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Title: Four Essays on the Economics of Social Programs
Authors: Leung, Pauline
Advisors: Lee, David S
Mas, Alexandre
Contributors: Economics Department
Subjects: Economics
Issue Date: 2016
Publisher: Princeton, NJ : Princeton University
Abstract: This dissertation consists of four essays focusing on specific aspects of social program design, including eligibility criteria, benefit levels, and financing. By considering the effects of these program features on labor supply, other program use, and spending, these essays aim to quantify potential costs and benefits of social policies. The first chapter, ``Should UI Eligibility Be Expanded to Low-Earning Workers? Evidence on Employment, Transfer Receipt, and Income from Administrative Data,'' co-authored with Christopher O'Leary, examines the impact of unemployment insurance (UI) eligibility on workers' incomes after job loss. Using administrative data from Michigan, we find that while UI eligibility increases jobless durations by up to 25 percent and temporarily lowers cash assistance receipt by 63 percent, it increases income by 46-61 percent on net immediately following layoff. The second chapter, ``The Effect of Unemployment Benefits on the Duration of Unemployment Insurance Receipt: New Evidence from a Regression Kink Design in Missouri, 2003-2013,'' co-authored with David Card, Andrew Johnston, Alex Mas, and Zhuan Pei, considers the effect of UI benefit levels on UI durations. By exploiting quasi-experimental variation generated by a kinked benefit schedule, we find that durations are more responsive to benefit levels during and following the recession, with an elasticity of 0.65-0.9 as compared to 0.35 pre-recession. The third chapter, ``Employment Effects of the ACA Medicaid Expansions,'' co-authored with Alex Mas, examines whether the recent Medicaid expansions from the Affordable Care Act reduced “employment lock” among previously ineligible childless adults. By comparing states that did or did not choose to expand Medicaid, before and after implementation, we find that although Medicaid coverage increased by 3.0 percentage points among childless adults, there was no significant impact on employment. The fourth chapter, ``State Responses to Federal Matching Grants: The Case of Medicaid,'' studies the effect of federal matching payments on state Medicaid expenditures. Using variation in the state's share of Medicaid costs generated by an expenditure cap, I estimate a price elasticity of -0.95. I then consider a model of decentralized redistribution, a conventional justification for matching grants, and find that the optimal matching rate is bounded above by 73 percent.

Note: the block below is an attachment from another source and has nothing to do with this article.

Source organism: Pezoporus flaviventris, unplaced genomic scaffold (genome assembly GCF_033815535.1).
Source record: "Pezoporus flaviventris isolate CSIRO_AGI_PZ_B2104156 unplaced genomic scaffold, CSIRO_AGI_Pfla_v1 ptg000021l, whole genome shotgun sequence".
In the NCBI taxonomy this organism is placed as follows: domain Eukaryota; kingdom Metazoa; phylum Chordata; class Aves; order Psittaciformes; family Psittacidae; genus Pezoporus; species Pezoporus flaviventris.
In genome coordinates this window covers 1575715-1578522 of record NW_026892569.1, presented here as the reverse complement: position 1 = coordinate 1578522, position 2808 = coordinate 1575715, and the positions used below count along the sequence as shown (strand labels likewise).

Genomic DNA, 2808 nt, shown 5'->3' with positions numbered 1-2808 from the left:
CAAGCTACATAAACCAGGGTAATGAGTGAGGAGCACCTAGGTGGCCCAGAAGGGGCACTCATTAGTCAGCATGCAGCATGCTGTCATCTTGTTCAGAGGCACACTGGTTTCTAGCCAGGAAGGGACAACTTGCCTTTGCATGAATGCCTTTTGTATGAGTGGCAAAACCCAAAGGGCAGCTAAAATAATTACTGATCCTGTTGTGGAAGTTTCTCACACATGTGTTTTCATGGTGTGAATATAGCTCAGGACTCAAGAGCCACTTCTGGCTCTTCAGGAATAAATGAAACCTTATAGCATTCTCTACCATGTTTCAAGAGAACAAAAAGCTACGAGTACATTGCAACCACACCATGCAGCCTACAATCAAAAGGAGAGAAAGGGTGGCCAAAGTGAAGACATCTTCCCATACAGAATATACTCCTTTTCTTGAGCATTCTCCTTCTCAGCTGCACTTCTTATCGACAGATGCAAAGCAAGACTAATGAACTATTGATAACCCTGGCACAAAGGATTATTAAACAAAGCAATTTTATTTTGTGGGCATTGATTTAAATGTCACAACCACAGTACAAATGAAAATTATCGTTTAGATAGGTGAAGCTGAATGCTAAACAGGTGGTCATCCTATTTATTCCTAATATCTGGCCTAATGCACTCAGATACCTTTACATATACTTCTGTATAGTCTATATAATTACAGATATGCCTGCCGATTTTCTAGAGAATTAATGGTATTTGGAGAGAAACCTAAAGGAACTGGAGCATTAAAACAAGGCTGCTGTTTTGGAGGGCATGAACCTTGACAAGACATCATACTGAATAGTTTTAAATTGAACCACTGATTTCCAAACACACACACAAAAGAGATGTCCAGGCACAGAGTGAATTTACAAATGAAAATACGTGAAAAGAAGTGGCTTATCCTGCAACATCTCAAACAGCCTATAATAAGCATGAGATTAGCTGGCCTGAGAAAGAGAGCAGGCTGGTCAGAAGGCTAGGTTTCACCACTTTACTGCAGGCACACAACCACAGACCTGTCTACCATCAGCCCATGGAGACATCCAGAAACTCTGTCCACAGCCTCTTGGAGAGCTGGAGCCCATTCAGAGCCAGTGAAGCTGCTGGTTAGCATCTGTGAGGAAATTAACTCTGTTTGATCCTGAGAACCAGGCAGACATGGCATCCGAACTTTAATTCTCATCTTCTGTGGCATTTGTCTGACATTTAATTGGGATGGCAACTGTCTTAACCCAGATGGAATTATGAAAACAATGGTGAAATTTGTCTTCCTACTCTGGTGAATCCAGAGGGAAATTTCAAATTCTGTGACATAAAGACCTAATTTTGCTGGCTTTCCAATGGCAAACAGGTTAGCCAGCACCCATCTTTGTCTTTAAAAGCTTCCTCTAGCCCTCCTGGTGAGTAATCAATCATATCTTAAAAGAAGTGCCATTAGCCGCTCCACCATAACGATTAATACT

Alternate format: The Mudd Manuscript Library retains one bound copy of each dissertation. Search for these copies in the library's main catalog:
Type of Material: Academic dissertations (Ph.D.)
Language: en
Appears in Collections:Economics

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